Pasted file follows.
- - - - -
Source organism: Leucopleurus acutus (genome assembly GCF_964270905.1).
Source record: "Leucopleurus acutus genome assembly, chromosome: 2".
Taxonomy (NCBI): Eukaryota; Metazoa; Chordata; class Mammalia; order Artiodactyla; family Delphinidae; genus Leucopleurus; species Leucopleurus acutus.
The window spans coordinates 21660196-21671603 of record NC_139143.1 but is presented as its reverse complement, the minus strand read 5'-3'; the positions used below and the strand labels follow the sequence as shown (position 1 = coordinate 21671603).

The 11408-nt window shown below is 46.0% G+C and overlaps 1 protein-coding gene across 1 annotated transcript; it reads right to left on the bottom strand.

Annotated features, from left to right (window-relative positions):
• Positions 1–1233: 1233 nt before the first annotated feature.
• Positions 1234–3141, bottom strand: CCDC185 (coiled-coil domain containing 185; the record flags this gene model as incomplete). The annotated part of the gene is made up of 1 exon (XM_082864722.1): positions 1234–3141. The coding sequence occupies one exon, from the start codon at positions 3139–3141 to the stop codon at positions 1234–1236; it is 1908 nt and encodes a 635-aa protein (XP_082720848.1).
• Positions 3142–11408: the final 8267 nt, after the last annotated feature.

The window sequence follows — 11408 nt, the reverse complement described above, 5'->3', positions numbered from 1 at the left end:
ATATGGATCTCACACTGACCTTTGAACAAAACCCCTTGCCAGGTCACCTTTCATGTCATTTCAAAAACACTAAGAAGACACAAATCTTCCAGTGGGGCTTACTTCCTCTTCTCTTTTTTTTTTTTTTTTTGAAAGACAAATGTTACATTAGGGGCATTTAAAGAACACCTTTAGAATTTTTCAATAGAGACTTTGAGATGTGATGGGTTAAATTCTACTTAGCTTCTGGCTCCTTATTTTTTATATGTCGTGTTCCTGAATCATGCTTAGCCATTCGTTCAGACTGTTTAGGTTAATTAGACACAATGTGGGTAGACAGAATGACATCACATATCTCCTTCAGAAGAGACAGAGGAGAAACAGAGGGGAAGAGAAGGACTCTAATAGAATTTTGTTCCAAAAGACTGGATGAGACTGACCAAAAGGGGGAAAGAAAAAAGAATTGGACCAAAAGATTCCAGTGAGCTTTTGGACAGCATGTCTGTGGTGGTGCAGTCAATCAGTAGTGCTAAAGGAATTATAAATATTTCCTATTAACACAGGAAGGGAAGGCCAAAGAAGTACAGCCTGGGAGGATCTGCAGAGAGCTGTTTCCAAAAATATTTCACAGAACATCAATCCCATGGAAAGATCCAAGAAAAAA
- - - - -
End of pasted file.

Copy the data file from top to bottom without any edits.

Source organism: Leucopleurus acutus (genome assembly GCF_964270905.1).
Source record: "Leucopleurus acutus genome assembly, chromosome: 2".
Taxonomy (NCBI): Eukaryota; Metazoa; Chordata; class Mammalia; order Artiodactyla; family Delphinidae; genus Leucopleurus; species Leucopleurus acutus.
The window spans coordinates 21660196-21671603 of record NC_139143.1 but is presented as its reverse complement, the minus strand read 5'-3'; the positions used below and the strand labels follow the sequence as shown (position 1 = coordinate 21671603).

The 11408-nt window shown below is 46.0% G+C and overlaps 1 protein-coding gene across 1 annotated transcript; it reads right to left on the bottom strand.

Annotated features, from left to right (window-relative positions):
• Positions 1–1233: 1233 nt before the first annotated feature.
• Positions 1234–3141, bottom strand: CCDC185 (coiled-coil domain containing 185; the record flags this gene model as incomplete). The annotated part of the gene is made up of 1 exon (XM_082864722.1): positions 1234–3141. The coding sequence occupies one exon, from the start codon at positions 3139–3141 to the stop codon at positions 1234–1236; it is 1908 nt and encodes a 635-aa protein (XP_082720848.1).
• Positions 3142–11408: the final 8267 nt, after the last annotated feature.

The window sequence follows — 11408 nt, the reverse complement described above, 5'->3', positions numbered from 1 at the left end:
ATATGGATCTCACACTGACCTTTGAACAAAACCCCTTGCCAGGTCACCTTTCATGTCATTTCAAAAACACTAAGAAGACACAAATCTTCCAGTGGGGCTTACTTCCTCTTCTCTTTTTTTTTTTTTTTTTGAAAGACAAATGTTACATTAGGGGCATTTAAAGAACACCTTTAGAATTTTTCAATAGAGACTTTGAGATGTGATGGGTTAAATTCTACTTAGCTTCTGGCTCCTTATTTTTTATATGTCGTGTTCCTGAATCATGCTTAGCCATTCGTTCAGACTGTTTAGGTTAATTAGACACAATGTGGGTAGACAGAATGACATCACATATCTCCTTCAGAAGAGACAGAGGAGAAACAGAGGGGAAGAGAAGGACTCTAATAGAATTTTGTTCCAAAAGACTGGATGAGACTGACCAAAAGGGGGAAAGAAAAAAGAATTGGACCAAAAGATTCCAGTGAGCTTTTGGACAGCATGTCTGTGGTGGTGCAGTCAATCAGTAGTGCTAAAGGAATTATAAATATTTCCTATTAACACAGGAAGGGAAGGCCAAAGAAGTACAGCCTGGGAGGATCTGCAGAGAGCTGTTTCCAAAAATATTTCACAGAACATCAATCCCATGGAAAGATCCAAGAAAAAA